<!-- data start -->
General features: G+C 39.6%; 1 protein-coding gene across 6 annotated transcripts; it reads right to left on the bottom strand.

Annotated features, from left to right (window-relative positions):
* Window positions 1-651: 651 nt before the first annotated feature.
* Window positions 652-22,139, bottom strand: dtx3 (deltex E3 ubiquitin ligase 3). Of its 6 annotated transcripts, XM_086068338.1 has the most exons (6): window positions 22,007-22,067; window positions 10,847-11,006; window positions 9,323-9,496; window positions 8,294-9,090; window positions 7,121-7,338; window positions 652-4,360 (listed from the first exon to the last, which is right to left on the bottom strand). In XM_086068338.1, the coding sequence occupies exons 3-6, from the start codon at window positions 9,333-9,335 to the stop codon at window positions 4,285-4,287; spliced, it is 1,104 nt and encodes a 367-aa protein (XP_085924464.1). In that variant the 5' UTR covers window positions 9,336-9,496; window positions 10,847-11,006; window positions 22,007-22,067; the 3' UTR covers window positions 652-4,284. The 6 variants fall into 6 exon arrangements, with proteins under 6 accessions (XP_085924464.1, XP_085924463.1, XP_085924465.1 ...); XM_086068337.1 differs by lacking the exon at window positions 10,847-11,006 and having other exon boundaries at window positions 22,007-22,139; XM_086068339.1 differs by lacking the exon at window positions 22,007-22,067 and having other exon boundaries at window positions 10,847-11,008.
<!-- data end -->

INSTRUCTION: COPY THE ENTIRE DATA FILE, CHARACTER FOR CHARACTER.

General features: G+C 39.6%; 1 protein-coding gene across 6 annotated transcripts; it reads right to left on the bottom strand.

Annotated features, from left to right (window-relative positions):
* Window positions 1-651: 651 nt before the first annotated feature.
* Window positions 652-22,139, bottom strand: dtx3 (deltex E3 ubiquitin ligase 3). Of its 6 annotated transcripts, XM_086068338.1 has the most exons (6): window positions 22,007-22,067; window positions 10,847-11,006; window positions 9,323-9,496; window positions 8,294-9,090; window positions 7,121-7,338; window positions 652-4,360 (listed from the first exon to the last, which is right to left on the bottom strand). In XM_086068338.1, the coding sequence occupies exons 3-6, from the start codon at window positions 9,333-9,335 to the stop codon at window positions 4,285-4,287; spliced, it is 1,104 nt and encodes a 367-aa protein (XP_085924464.1). In that variant the 5' UTR covers window positions 9,336-9,496; window positions 10,847-11,006; window positions 22,007-22,067; the 3' UTR covers window positions 652-4,284. The 6 variants fall into 6 exon arrangements, with proteins under 6 accessions (XP_085924464.1, XP_085924463.1, XP_085924465.1 ...); XM_086068337.1 differs by lacking the exon at window positions 10,847-11,006 and having other exon boundaries at window positions 22,007-22,139; XM_086068339.1 differs by lacking the exon at window positions 22,007-22,067 and having other exon boundaries at window positions 10,847-11,008.